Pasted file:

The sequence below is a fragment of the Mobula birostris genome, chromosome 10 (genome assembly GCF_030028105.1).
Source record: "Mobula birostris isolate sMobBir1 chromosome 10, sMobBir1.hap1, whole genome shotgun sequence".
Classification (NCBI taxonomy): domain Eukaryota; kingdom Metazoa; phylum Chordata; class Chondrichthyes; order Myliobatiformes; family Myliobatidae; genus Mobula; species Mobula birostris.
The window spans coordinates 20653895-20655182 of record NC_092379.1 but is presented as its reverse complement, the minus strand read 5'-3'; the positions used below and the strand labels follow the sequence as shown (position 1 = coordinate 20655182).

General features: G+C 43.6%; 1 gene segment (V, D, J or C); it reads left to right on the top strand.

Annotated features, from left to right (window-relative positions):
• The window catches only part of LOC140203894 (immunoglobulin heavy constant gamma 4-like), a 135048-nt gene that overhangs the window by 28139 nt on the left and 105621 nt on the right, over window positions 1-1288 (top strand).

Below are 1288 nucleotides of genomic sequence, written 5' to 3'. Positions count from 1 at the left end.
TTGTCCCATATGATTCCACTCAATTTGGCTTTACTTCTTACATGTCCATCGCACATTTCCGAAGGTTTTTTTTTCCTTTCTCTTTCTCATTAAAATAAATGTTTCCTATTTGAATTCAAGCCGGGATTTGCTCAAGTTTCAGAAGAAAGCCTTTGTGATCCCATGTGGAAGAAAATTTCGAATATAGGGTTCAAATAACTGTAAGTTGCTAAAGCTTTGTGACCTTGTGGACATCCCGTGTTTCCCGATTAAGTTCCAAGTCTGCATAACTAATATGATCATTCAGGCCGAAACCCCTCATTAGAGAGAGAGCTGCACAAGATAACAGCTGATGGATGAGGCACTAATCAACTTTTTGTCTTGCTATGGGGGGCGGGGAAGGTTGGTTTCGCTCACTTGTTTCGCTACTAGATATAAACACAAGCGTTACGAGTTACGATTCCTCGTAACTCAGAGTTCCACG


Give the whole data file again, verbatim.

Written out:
The sequence below is a fragment of the Mobula birostris genome, chromosome 10 (genome assembly GCF_030028105.1).
Source record: "Mobula birostris isolate sMobBir1 chromosome 10, sMobBir1.hap1, whole genome shotgun sequence".
Classification (NCBI taxonomy): domain Eukaryota; kingdom Metazoa; phylum Chordata; class Chondrichthyes; order Myliobatiformes; family Myliobatidae; genus Mobula; species Mobula birostris.
The window spans coordinates 20653895-20655182 of record NC_092379.1 but is presented as its reverse complement, the minus strand read 5'-3'; the positions used below and the strand labels follow the sequence as shown (position 1 = coordinate 20655182).

General features: G+C 43.6%; 1 gene segment (V, D, J or C); it reads left to right on the top strand.

Annotated features, from left to right (window-relative positions):
• The window catches only part of LOC140203894 (immunoglobulin heavy constant gamma 4-like), a 135048-nt gene that overhangs the window by 28139 nt on the left and 105621 nt on the right, over window positions 1-1288 (top strand).

Below are 1288 nucleotides of genomic sequence, written 5' to 3'. Positions count from 1 at the left end.
TTGTCCCATATGATTCCACTCAATTTGGCTTTACTTCTTACATGTCCATCGCACATTTCCGAAGGTTTTTTTTTCCTTTCTCTTTCTCATTAAAATAAATGTTTCCTATTTGAATTCAAGCCGGGATTTGCTCAAGTTTCAGAAGAAAGCCTTTGTGATCCCATGTGGAAGAAAATTTCGAATATAGGGTTCAAATAACTGTAAGTTGCTAAAGCTTTGTGACCTTGTGGACATCCCGTGTTTCCCGATTAAGTTCCAAGTCTGCATAACTAATATGATCATTCAGGCCGAAACCCCTCATTAGAGAGAGAGCTGCACAAGATAACAGCTGATGGATGAGGCACTAATCAACTTTTTGTCTTGCTATGGGGGGCGGGGAAGGTTGGTTTCGCTCACTTGTTTCGCTACTAGATATAAACACAAGCGTTACGAGTTACGATTCCTCGTAACTCAGAGTTCCACG